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Biden defends US withdrawal amid bipartisan criticism

Washington: United States President Joe Biden stated that he stands “squarely behind” his decision to withdraw US troops from Afghanistan despite the bipartisan criticism over the collapse of afghan government and the ensuing chaos — speaking from the White House.




Biden defends US withdrawal amid bipartisan criticism
Biden defends US withdrawal amid bipartisan criticism

Biden said that Taliban took control of the country more quickly than he expected, although he took little responsibility for that.

He termed the images of Afghans at Kabul’s international airport trying to flee their country ‘gut-wrenching’.

 “If anything, the developments in the past week reinforced that ending US military involvement in Afghanistan now was the right decision,” he said.

“American troops cannot and should not be fighting in a war, and dying in a war, that Afghan forces are not willing to fight for themselves,” he added.

The president’s remarks and the chaotic US exit from Afghanistan will become the closing chapters in America’s longest war that began 20 years ago after the Sept. 11, 2001, terrorist attacks in New York and Washington, as a hunt to bring justice to those who committed those acts.

The Taliban has declared the war in Afghanistan over, after its fighters swept into the capital, Kabul, and President Ashraf Ghani fled the country.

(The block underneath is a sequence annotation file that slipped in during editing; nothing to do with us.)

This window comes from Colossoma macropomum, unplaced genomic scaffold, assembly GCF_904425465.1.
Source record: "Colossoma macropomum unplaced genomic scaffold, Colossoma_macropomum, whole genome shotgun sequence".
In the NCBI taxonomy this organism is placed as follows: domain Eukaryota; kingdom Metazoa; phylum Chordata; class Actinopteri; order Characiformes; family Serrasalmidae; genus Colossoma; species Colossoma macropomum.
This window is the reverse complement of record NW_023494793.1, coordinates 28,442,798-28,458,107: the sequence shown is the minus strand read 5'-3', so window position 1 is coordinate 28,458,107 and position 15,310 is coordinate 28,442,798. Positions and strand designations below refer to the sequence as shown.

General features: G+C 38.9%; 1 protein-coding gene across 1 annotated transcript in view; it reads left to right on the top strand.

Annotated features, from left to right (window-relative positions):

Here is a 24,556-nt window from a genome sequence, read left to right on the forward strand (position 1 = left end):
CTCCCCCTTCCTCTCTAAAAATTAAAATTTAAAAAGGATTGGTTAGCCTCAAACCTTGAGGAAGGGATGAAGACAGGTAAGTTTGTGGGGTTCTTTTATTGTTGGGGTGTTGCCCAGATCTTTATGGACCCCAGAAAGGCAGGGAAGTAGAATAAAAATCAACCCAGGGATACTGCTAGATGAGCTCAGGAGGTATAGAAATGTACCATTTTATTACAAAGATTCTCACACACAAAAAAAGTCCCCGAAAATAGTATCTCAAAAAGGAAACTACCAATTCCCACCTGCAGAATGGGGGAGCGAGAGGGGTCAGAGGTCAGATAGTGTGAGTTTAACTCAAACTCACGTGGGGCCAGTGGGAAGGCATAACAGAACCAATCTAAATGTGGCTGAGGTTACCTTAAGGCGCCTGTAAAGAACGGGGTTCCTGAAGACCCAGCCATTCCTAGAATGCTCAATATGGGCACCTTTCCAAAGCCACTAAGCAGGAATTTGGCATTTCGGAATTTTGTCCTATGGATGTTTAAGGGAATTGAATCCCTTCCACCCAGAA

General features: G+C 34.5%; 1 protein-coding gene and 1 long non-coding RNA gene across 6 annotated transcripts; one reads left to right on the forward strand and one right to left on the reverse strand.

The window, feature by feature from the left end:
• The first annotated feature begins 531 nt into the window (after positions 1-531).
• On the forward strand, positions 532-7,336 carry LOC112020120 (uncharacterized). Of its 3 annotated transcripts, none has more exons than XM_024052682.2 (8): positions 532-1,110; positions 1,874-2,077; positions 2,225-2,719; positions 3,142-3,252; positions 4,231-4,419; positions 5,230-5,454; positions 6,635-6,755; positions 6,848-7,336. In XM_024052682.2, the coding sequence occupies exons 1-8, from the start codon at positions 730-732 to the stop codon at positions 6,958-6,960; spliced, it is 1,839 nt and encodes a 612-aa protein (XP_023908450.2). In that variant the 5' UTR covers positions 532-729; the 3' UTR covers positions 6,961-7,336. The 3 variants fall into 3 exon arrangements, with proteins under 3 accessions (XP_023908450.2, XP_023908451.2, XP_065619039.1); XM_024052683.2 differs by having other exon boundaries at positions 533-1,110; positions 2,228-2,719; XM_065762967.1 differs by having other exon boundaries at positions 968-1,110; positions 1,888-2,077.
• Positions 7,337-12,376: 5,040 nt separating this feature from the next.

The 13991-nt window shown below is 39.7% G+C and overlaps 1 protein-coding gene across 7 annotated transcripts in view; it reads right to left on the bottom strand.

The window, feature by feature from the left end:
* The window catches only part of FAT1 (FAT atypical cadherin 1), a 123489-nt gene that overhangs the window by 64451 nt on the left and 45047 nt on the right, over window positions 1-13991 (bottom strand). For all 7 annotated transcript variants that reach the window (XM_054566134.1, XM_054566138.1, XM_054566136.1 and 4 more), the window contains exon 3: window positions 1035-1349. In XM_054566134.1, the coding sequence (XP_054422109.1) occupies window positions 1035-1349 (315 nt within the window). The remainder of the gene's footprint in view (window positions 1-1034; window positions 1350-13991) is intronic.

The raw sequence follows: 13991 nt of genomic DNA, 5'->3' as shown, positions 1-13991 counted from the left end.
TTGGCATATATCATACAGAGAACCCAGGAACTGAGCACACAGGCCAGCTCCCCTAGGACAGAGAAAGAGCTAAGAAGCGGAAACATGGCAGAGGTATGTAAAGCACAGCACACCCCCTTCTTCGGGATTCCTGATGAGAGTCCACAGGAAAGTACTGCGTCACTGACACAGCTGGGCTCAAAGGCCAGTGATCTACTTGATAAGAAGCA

Taliban fighters patrolled the streets of Kabul on Monday as thousands of Afghans mobbed the city’s airport trying to flee the group’s feared hardline brand of rule.

In addition, scores of Afghans ran alongside a US military plane and several clung to the side as the jet took off.

As per senior US military officials, the chaos left seven dead, including several who fell from the flight.

Later on Monday, US Major General Hank Taylor told reporters at the Pentagon that Kabul Airport is open again after flights were suspended earlier.

Biden's speech came after he briefly interrupted his summer holiday, returning from Camp David, in the state of Maryland.

Immediately after the address, taking no questions from reporters, he returned to the wooded presidential retreat.